We do not become yoga teachers just by taking yoga teacher training or getting yoga teaching certification. Being a good yoga teacher is more than knowing the body, postures and giving instructions to students.
Yoga Teacher Training
An important aspect of a good yoga teacher development program is the implementation of feedback among the teachers. This is an opportunity for each of us to offer suggestions and impressions of one another’s classes. This has sparked some intriguing discussion as to the benefits of feedback, how it works, and what we can learn from it.
Most of us aren’t necessarily in relationships where we might often sit down with a friend, family member, or romantic partner and review “how we are doing.” Yet there are many times in our daily life where others ask us what we are thinking. We might keep quiet, perhaps out of fear of confrontation. We could also view this as an opportunity to “feed each other back.”
It’s been said that feedback is the “breakfast of champions.” By feedback, what I mean is the giving of caring (ahimsa) and honest (satva) information as an offering to a friend and colleague that might be helpful in their own personal or yoga teaching growth process.
What feedback doesn’t mean is: criticizing from a place of reaction or non-helpful intention. It doesn’t mean requesting someone to change a unique aspect of what they share or offer, or changing their style or character because it’s different from the way you teach. There is no requirement for the recipient of the feedback to agree with or implement the information.
The purpose of feedback is to help us all become the best yoga teachers, friends, colleagues, community, and society members we can be, while supporting our own individuality. The opportunity to give and receive feedback is unique; most relationships in our world are not based on mutual agreements to challenge one another to reach our higher potential. Yet, when given the chance to offer something valuable, why not offer in a way that enables all of us to continually learn, grow, evolve, and become better communicators?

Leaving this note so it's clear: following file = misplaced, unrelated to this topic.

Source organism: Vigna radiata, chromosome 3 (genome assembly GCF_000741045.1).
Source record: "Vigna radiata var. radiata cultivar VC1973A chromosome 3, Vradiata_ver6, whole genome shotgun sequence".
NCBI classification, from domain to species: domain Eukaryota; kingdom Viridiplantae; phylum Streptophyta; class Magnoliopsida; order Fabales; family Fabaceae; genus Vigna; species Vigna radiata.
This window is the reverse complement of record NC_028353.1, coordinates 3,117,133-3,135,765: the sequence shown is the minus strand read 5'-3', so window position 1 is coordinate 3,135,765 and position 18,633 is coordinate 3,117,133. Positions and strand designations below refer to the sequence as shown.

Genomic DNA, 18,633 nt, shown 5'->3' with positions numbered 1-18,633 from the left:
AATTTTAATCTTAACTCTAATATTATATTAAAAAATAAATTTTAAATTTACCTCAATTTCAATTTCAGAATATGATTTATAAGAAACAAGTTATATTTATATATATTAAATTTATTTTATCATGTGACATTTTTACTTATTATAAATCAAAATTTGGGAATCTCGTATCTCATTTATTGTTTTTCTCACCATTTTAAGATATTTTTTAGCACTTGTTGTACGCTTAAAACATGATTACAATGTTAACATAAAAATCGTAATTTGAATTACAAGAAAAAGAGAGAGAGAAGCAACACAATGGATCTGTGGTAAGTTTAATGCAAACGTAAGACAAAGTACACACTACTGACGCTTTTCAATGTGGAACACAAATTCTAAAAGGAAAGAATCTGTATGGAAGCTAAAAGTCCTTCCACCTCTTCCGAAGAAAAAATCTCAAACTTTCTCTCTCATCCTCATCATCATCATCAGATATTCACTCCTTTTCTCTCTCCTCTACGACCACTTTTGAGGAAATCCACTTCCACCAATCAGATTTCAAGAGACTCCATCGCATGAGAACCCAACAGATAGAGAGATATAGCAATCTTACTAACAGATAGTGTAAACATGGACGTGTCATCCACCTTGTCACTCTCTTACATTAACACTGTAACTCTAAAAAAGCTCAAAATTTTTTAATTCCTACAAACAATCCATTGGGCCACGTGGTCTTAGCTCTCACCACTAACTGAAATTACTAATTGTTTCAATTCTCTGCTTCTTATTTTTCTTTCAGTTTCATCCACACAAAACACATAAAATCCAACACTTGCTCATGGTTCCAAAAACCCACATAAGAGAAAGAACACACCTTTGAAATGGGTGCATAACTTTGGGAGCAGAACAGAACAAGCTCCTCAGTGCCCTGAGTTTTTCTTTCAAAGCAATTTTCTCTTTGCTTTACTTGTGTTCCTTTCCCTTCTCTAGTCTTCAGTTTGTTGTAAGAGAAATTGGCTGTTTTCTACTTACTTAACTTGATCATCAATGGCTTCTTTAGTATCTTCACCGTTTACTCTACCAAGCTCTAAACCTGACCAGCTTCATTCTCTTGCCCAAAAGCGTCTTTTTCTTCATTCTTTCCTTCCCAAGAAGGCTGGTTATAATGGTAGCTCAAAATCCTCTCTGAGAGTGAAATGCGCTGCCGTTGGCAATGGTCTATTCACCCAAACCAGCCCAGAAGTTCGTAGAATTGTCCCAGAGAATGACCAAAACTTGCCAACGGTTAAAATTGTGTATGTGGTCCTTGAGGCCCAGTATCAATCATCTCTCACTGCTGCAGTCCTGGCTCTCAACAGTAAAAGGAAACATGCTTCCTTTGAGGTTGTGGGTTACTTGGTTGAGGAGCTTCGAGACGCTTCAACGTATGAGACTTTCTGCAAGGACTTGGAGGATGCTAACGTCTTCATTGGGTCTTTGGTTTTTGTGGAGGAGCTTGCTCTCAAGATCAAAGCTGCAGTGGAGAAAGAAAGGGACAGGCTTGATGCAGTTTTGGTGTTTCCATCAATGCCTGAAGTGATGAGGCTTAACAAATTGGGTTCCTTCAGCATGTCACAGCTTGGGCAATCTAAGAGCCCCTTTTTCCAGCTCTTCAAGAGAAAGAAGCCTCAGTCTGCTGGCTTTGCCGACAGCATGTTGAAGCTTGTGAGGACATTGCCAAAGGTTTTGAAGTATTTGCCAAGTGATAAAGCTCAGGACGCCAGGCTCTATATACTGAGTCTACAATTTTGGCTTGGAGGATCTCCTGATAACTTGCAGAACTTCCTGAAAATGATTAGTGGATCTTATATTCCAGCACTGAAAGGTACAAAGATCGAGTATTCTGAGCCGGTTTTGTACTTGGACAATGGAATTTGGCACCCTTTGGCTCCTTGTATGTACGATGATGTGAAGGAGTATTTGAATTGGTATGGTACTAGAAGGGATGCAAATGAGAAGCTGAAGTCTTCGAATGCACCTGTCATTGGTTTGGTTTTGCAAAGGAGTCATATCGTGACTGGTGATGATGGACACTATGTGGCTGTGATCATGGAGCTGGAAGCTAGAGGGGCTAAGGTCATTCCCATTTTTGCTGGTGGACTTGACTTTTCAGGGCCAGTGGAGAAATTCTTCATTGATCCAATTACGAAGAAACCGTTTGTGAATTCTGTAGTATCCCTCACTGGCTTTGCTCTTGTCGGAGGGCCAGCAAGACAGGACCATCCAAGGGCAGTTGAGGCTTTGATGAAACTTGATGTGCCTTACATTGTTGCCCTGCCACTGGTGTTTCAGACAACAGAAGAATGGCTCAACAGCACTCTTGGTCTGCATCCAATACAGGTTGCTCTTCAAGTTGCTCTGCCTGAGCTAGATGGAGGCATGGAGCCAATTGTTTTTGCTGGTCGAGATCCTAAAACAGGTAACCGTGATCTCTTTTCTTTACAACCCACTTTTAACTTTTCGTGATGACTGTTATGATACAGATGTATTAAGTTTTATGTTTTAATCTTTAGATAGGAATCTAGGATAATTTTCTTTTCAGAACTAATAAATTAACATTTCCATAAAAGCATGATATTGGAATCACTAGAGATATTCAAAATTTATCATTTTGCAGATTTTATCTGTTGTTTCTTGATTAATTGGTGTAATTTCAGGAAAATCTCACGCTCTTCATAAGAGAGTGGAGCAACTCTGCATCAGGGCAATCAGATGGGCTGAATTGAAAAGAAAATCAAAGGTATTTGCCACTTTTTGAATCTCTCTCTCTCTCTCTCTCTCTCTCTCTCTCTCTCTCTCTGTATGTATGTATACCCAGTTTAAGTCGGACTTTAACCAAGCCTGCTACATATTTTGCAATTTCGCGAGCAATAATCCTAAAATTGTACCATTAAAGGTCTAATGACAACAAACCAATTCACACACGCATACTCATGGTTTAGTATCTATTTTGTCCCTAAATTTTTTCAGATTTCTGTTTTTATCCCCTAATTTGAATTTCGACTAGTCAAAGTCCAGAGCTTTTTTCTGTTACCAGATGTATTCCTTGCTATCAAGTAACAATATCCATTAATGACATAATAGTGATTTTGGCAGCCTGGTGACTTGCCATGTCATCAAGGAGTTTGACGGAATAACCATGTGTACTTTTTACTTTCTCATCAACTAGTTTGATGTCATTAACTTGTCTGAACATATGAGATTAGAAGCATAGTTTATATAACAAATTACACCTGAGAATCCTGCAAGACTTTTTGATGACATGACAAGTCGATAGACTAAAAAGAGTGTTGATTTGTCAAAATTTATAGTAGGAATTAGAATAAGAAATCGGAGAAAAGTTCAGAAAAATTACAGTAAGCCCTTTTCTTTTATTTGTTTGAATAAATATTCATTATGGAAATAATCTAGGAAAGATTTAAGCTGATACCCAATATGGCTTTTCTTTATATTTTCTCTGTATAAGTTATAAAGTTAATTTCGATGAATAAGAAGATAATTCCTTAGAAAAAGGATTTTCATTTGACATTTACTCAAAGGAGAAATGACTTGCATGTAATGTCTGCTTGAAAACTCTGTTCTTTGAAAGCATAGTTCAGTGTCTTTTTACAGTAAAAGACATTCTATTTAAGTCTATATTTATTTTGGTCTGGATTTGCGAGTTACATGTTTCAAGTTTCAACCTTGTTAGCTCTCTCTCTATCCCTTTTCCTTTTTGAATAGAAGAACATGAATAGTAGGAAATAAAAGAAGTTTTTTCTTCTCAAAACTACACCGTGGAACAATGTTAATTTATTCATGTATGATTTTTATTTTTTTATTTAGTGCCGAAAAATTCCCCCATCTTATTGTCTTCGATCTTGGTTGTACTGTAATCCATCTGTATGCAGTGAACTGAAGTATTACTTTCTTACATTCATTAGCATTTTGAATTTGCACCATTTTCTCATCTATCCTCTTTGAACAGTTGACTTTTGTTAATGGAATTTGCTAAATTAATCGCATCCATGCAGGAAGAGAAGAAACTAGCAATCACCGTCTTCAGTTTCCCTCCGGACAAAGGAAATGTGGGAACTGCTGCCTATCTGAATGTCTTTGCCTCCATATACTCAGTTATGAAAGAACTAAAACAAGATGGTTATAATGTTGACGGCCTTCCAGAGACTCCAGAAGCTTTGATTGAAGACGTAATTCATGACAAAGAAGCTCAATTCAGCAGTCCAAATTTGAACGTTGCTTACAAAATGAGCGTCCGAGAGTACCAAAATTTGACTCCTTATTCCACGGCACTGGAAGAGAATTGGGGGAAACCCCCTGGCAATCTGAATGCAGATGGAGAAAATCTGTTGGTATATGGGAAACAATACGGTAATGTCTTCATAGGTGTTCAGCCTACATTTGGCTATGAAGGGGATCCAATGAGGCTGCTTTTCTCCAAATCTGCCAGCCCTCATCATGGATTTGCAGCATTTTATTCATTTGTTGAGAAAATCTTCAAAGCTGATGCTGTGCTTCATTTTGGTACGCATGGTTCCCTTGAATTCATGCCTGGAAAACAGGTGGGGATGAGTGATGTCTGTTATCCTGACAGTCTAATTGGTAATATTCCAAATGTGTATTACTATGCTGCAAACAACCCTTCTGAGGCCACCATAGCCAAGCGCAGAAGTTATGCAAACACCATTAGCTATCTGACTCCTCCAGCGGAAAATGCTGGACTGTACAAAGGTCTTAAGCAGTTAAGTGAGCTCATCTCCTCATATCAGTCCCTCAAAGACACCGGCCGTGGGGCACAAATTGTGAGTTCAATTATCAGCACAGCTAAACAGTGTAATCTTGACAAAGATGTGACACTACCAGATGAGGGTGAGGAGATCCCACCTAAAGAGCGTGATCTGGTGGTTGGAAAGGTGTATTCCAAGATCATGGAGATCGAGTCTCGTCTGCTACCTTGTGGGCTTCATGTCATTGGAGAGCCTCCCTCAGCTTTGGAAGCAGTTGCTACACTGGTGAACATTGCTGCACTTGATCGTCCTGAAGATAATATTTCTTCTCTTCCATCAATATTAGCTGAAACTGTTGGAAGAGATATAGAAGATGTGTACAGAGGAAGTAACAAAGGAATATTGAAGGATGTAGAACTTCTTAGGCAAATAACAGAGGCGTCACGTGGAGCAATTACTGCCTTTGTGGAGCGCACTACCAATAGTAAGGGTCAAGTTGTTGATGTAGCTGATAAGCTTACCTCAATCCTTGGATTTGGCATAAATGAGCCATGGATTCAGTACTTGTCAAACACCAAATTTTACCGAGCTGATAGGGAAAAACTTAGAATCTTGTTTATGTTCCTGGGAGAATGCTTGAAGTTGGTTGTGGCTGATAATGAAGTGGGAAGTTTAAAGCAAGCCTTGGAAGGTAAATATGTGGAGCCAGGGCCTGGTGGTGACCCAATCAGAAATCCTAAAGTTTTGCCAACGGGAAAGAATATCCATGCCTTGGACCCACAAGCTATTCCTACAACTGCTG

What is the best way to receive feedback? Ask for it. We are a natural resource for each other so why not tap into that resource? Not only will we grow tremendously from giving each other feedback, but the quality of the service we offer will increase, which benefits the entire world.
What is the best way to give feedback? Come from a place of respect and honoring. Proceed with the understanding that we all have gifts to offer. Start with something positive ? what the person does or did well. Then, with “ahimsa” in mind, we offer what the person might do better.
Very few people can actually reach their full potential on their own; we all need help from the people that care about us. This is the same reason that students come to yoga class.
When giving feedback:
1. Ask the other person if they would like to receive feedback. Ask them when and where they would like to receive it.
2. Keep it short and simple.
3. Start with at least one thing they are doing well, something you like about the way they teach yoga. Then say at least one thing they could do even better.
4. Start with a positive, and then offer up what skills they might improve upon.
When receiving feedback:
1. It is best to actively seek out feedback, to ask for it. Not only does it demonstrate our desire to learn and grow, it makes it easier for each of us to give feedback.
2. Listen. You don’t have to agree. You don’t have to do anything with the information, but it is a chance to improve something that might not be working.
If someone says that they can’t hear me in a class, I want to know that. If I use language that people don’t understand, I need to know about it because
I want to do my best and reach everyone. If I learn that the sequencing I use doesn’t feel good to someone, I need to know that too.
It is possible that my sequencing was something specific for that one person and for most of the class it was fine, at least I have the opportunity
to consider the information, play with it myself and ask others about it.
3. Thank the giver. It takes courage to offer feedback. It’s an act of generosity.
Part of the value of feedback is that it strengthens our bond with another individual. It reminds us that we are all committed to giving our best.
The more we do that, the better we serve those who come to us, and the greater our rewards will be on many levels.
Radiantly Alive uplifts your world through unique, top-quality and powerfully transformative yoga experiences. We offer Yoga Alliance registered Yoga Teacher Training, Yoga certification programs and Yoga Instructor Certification. Our vision encompasses self-discovery and development, and vibrant health creation through yoga, raw foods and more.